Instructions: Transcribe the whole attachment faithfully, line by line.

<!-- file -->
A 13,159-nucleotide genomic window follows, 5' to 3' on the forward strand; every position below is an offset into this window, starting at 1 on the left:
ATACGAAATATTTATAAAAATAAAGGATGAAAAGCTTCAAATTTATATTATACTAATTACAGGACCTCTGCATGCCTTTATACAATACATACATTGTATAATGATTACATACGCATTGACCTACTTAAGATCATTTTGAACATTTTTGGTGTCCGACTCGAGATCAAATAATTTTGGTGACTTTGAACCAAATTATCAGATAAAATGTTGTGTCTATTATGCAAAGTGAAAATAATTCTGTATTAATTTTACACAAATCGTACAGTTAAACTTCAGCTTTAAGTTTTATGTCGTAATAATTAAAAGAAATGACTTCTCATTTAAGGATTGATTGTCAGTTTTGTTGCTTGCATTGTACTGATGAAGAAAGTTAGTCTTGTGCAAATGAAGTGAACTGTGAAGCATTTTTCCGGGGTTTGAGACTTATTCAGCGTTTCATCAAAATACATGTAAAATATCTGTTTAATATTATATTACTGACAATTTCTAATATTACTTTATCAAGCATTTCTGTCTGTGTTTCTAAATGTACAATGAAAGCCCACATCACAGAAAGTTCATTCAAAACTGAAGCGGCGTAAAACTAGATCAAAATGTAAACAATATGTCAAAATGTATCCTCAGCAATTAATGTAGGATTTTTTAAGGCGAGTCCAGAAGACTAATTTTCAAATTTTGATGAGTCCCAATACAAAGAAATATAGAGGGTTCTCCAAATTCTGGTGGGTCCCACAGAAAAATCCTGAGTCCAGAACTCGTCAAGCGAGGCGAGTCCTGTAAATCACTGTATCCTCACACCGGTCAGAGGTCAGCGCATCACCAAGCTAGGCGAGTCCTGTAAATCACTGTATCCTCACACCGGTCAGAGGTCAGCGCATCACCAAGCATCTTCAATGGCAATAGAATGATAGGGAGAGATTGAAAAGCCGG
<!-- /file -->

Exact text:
A 13,159-nucleotide genomic window follows, 5' to 3' on the forward strand; every position below is an offset into this window, starting at 1 on the left:
ATACGAAATATTTATAAAAATAAAGGATGAAAAGCTTCAAATTTATATTATACTAATTACAGGACCTCTGCATGCCTTTATACAATACATACATTGTATAATGATTACATACGCATTGACCTACTTAAGATCATTTTGAACATTTTTGGTGTCCGACTCGAGATCAAATAATTTTGGTGACTTTGAACCAAATTATCAGATAAAATGTTGTGTCTATTATGCAAAGTGAAAATAATTCTGTATTAATTTTACACAAATCGTACAGTTAAACTTCAGCTTTAAGTTTTATGTCGTAATAATTAAAAGAAATGACTTCTCATTTAAGGATTGATTGTCAGTTTTGTTGCTTGCATTGTACTGATGAAGAAAGTTAGTCTTGTGCAAATGAAGTGAACTGTGAAGCATTTTTCCGGGGTTTGAGACTTATTCAGCGTTTCATCAAAATACATGTAAAATATCTGTTTAATATTATATTACTGACAATTTCTAATATTACTTTATCAAGCATTTCTGTCTGTGTTTCTAAATGTACAATGAAAGCCCACATCACAGAAAGTTCATTCAAAACTGAAGCGGCGTAAAACTAGATCAAAATGTAAACAATATGTCAAAATGTATCCTCAGCAATTAATGTAGGATTTTTTAAGGCGAGTCCAGAAGACTAATTTTCAAATTTTGATGAGTCCCAATACAAAGAAATATAGAGGGTTCTCCAAATTCTGGTGGGTCCCACAGAAAAATCCTGAGTCCAGAACTCGTCAAGCGAGGCGAGTCCTGTAAATCACTGTATCCTCACACCGGTCAGAGGTCAGCGCATCACCAAGCTAGGCGAGTCCTGTAAATCACTGTATCCTCACACCGGTCAGAGGTCAGCGCATCACCAAGCATCTTCAATGGCAATAGAATGATAGGGAGAGATTGAAAAGCCGG